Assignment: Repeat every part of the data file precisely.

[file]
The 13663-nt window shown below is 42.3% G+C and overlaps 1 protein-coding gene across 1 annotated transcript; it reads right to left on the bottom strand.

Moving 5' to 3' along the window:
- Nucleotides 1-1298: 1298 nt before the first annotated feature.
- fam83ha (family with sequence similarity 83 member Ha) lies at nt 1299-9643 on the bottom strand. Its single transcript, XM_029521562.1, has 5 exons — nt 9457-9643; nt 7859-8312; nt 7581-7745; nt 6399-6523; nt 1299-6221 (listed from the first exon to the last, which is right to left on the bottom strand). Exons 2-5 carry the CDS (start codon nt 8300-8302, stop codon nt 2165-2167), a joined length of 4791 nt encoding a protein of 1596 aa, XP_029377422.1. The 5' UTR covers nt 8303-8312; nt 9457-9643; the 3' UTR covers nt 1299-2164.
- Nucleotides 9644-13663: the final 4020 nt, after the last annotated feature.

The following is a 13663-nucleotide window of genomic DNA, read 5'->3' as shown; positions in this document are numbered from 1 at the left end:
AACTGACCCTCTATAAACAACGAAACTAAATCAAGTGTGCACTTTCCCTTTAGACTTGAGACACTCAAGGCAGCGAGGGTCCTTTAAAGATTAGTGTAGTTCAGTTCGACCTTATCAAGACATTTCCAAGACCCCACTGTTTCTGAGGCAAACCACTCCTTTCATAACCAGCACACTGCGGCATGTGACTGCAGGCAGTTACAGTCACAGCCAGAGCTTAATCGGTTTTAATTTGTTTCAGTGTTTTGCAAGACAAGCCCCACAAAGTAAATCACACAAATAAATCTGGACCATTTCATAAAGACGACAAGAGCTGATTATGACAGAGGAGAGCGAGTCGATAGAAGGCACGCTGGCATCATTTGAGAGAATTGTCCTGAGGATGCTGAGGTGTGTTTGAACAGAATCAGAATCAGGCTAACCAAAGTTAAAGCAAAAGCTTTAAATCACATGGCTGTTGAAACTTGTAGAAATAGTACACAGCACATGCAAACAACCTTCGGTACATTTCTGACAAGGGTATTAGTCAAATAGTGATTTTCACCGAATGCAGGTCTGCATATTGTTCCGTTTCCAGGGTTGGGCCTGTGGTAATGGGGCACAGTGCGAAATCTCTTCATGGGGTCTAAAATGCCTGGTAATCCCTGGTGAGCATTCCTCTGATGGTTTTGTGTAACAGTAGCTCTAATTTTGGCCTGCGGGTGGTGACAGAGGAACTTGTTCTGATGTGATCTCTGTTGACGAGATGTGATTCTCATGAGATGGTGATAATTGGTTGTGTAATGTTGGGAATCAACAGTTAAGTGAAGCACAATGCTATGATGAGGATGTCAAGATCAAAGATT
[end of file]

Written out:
The 13663-nt window shown below is 42.3% G+C and overlaps 1 protein-coding gene across 1 annotated transcript; it reads right to left on the bottom strand.

Moving 5' to 3' along the window:
- Nucleotides 1-1298: 1298 nt before the first annotated feature.
- fam83ha (family with sequence similarity 83 member Ha) lies at nt 1299-9643 on the bottom strand. Its single transcript, XM_029521562.1, has 5 exons — nt 9457-9643; nt 7859-8312; nt 7581-7745; nt 6399-6523; nt 1299-6221 (listed from the first exon to the last, which is right to left on the bottom strand). Exons 2-5 carry the CDS (start codon nt 8300-8302, stop codon nt 2165-2167), a joined length of 4791 nt encoding a protein of 1596 aa, XP_029377422.1. The 5' UTR covers nt 8303-8312; nt 9457-9643; the 3' UTR covers nt 1299-2164.
- Nucleotides 9644-13663: the final 4020 nt, after the last annotated feature.

The following is a 13663-nucleotide window of genomic DNA, read 5'->3' as shown; positions in this document are numbered from 1 at the left end:
AACTGACCCTCTATAAACAACGAAACTAAATCAAGTGTGCACTTTCCCTTTAGACTTGAGACACTCAAGGCAGCGAGGGTCCTTTAAAGATTAGTGTAGTTCAGTTCGACCTTATCAAGACATTTCCAAGACCCCACTGTTTCTGAGGCAAACCACTCCTTTCATAACCAGCACACTGCGGCATGTGACTGCAGGCAGTTACAGTCACAGCCAGAGCTTAATCGGTTTTAATTTGTTTCAGTGTTTTGCAAGACAAGCCCCACAAAGTAAATCACACAAATAAATCTGGACCATTTCATAAAGACGACAAGAGCTGATTATGACAGAGGAGAGCGAGTCGATAGAAGGCACGCTGGCATCATTTGAGAGAATTGTCCTGAGGATGCTGAGGTGTGTTTGAACAGAATCAGAATCAGGCTAACCAAAGTTAAAGCAAAAGCTTTAAATCACATGGCTGTTGAAACTTGTAGAAATAGTACACAGCACATGCAAACAACCTTCGGTACATTTCTGACAAGGGTATTAGTCAAATAGTGATTTTCACCGAATGCAGGTCTGCATATTGTTCCGTTTCCAGGGTTGGGCCTGTGGTAATGGGGCACAGTGCGAAATCTCTTCATGGGGTCTAAAATGCCTGGTAATCCCTGGTGAGCATTCCTCTGATGGTTTTGTGTAACAGTAGCTCTAATTTTGGCCTGCGGGTGGTGACAGAGGAACTTGTTCTGATGTGATCTCTGTTGACGAGATGTGATTCTCATGAGATGGTGATAATTGGTTGTGTAATGTTGGGAATCAACAGTTAAGTGAAGCACAATGCTATGATGAGGATGTCAAGATCAAAGATT